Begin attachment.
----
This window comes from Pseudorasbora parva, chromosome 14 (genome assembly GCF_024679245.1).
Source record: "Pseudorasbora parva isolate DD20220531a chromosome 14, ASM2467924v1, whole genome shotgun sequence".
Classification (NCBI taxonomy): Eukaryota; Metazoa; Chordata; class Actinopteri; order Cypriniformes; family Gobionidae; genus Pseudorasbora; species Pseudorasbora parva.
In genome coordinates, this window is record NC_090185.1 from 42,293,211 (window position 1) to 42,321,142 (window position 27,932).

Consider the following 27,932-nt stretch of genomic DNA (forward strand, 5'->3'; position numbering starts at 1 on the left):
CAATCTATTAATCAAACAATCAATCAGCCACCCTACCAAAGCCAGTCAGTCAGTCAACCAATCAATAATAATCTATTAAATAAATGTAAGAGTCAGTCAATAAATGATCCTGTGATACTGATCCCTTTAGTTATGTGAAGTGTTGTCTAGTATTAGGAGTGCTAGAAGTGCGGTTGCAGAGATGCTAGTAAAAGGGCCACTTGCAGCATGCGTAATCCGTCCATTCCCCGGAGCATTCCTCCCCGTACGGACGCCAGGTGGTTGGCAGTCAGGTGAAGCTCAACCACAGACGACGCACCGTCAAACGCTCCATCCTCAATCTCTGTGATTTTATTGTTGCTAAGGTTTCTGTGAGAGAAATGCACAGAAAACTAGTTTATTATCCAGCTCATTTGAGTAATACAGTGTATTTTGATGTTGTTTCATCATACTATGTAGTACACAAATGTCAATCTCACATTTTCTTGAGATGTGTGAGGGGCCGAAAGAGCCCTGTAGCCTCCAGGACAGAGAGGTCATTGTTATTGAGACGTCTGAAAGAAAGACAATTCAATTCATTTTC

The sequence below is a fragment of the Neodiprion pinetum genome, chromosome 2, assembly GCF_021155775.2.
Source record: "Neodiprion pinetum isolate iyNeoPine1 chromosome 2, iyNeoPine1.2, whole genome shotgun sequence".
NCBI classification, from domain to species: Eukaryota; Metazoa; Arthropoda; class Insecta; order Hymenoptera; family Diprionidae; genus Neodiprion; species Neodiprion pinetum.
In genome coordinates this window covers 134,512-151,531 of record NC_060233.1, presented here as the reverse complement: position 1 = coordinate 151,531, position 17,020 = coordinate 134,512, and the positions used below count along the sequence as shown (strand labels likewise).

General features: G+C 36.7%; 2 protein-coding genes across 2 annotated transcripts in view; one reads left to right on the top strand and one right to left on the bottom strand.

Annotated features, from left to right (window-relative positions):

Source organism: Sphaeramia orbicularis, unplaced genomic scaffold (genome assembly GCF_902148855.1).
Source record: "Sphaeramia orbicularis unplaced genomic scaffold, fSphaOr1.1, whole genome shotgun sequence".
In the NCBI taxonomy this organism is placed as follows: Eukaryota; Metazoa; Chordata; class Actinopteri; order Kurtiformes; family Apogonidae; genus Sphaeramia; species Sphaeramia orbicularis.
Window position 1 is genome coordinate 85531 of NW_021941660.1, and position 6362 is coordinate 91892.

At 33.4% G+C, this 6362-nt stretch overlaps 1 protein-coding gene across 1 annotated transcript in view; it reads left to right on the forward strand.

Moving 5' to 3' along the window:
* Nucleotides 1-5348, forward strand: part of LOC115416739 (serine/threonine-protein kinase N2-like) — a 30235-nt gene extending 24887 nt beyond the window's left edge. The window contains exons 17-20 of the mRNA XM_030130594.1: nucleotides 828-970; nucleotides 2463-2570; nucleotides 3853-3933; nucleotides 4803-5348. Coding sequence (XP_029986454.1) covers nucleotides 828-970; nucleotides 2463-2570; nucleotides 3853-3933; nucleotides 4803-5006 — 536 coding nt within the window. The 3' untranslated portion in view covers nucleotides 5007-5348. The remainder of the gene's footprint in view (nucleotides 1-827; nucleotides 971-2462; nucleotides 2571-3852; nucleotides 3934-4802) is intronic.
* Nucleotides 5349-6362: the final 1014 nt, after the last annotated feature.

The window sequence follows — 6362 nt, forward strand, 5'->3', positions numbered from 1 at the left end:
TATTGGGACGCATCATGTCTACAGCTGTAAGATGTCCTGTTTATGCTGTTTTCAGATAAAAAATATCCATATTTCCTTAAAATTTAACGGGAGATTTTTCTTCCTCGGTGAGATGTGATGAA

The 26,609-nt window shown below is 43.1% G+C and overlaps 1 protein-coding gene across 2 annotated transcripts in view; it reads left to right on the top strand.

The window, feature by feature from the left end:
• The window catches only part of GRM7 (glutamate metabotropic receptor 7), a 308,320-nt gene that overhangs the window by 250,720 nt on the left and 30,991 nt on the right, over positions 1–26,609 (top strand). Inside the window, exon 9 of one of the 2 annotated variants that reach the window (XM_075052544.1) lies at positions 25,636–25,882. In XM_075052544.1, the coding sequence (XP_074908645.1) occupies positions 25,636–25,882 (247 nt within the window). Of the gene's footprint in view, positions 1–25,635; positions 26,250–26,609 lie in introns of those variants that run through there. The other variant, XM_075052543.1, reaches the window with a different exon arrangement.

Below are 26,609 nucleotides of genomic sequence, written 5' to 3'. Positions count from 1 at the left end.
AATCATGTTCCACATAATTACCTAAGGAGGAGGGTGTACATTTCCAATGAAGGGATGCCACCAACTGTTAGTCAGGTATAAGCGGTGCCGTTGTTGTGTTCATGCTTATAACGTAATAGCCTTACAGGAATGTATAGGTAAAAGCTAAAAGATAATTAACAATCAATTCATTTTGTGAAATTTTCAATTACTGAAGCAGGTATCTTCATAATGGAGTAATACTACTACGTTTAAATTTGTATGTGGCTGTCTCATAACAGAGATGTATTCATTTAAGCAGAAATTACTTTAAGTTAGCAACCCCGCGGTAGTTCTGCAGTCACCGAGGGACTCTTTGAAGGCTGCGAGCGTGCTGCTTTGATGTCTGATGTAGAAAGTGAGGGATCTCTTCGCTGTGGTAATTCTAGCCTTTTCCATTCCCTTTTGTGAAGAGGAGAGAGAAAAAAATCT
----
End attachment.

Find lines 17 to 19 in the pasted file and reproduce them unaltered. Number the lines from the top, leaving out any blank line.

At 33.4% G+C, this 6362-nt stretch overlaps 1 protein-coding gene across 1 annotated transcript in view; it reads left to right on the forward strand.

Moving 5' to 3' along the window:
* Nucleotides 1-5348, forward strand: part of LOC115416739 (serine/threonine-protein kinase N2-like) — a 30235-nt gene extending 24887 nt beyond the window's left edge. The window contains exons 17-20 of the mRNA XM_030130594.1: nucleotides 828-970; nucleotides 2463-2570; nucleotides 3853-3933; nucleotides 4803-5348. Coding sequence (XP_029986454.1) covers nucleotides 828-970; nucleotides 2463-2570; nucleotides 3853-3933; nucleotides 4803-5006 — 536 coding nt within the window. The 3' untranslated portion in view covers nucleotides 5007-5348. The remainder of the gene's footprint in view (nucleotides 1-827; nucleotides 971-2462; nucleotides 2571-3852; nucleotides 3934-4802) is intronic.